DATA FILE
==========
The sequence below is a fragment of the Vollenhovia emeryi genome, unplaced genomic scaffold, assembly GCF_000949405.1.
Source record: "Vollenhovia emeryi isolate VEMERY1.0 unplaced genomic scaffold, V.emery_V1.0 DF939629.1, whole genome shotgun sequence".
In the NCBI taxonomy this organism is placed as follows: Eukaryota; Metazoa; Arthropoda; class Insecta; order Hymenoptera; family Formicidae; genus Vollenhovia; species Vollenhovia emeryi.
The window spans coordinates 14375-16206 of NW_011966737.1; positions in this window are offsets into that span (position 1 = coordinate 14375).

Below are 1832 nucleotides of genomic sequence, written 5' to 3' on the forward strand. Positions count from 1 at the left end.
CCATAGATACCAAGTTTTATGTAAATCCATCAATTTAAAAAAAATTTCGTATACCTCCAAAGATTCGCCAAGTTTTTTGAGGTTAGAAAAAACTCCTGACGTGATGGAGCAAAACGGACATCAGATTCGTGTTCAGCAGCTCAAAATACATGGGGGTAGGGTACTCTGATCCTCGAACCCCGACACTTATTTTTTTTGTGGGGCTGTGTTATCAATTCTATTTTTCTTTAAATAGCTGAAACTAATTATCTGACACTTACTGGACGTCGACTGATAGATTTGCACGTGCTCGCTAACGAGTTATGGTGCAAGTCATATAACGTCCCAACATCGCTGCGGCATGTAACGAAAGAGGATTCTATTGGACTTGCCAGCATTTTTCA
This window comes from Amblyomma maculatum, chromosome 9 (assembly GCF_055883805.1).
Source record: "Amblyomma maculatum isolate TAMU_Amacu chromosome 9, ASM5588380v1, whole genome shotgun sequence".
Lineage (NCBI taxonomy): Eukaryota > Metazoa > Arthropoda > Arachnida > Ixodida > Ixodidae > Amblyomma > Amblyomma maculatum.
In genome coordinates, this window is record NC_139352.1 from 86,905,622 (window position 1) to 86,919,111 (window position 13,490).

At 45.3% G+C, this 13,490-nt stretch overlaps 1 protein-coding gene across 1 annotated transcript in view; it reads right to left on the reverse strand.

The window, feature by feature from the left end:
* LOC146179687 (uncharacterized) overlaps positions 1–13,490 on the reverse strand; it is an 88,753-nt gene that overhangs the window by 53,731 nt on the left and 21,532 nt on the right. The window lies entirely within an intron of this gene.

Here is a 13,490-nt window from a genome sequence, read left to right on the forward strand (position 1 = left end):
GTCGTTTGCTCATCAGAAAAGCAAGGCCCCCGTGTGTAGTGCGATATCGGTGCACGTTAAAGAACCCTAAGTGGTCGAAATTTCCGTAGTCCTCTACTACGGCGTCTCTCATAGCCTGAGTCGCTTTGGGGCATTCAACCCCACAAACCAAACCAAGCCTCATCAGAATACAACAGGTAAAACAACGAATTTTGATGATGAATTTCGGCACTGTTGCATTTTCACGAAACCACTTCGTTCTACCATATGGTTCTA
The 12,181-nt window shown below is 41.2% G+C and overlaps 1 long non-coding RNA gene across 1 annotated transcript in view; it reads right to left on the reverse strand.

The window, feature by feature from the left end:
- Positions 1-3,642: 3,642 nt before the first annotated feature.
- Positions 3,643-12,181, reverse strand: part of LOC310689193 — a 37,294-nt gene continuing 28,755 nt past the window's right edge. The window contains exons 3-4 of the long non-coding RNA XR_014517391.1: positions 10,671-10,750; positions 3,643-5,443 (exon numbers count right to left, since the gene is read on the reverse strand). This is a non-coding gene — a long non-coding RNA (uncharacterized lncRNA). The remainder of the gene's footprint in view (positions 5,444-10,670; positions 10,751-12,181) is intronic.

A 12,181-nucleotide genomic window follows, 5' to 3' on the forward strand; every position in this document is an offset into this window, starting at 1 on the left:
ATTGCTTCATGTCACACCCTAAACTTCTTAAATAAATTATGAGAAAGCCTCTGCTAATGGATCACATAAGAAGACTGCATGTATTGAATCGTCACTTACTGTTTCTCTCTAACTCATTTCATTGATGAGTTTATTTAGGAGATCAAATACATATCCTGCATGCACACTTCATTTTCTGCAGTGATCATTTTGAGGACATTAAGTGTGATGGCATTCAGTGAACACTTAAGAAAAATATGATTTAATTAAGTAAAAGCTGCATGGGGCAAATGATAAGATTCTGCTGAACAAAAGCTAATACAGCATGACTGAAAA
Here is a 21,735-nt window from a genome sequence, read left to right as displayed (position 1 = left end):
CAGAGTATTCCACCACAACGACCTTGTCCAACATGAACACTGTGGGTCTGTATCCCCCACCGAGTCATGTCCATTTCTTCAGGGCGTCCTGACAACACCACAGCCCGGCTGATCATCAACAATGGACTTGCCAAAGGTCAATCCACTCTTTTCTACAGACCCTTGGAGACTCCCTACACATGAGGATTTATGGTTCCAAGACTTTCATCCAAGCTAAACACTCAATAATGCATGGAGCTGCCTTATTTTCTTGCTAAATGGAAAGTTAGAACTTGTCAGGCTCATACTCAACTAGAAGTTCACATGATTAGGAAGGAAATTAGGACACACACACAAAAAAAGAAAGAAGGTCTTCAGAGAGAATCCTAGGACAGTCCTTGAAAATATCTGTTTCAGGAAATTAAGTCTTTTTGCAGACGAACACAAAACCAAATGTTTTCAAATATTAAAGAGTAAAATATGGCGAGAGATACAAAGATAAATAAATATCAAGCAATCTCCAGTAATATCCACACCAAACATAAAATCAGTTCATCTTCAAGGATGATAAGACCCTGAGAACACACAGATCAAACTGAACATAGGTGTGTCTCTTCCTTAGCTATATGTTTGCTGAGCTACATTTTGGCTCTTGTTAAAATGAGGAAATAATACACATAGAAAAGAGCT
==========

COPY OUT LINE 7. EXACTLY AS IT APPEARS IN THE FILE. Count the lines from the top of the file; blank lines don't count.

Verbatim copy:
This window comes from Amblyomma maculatum, chromosome 9 (assembly GCF_055883805.1).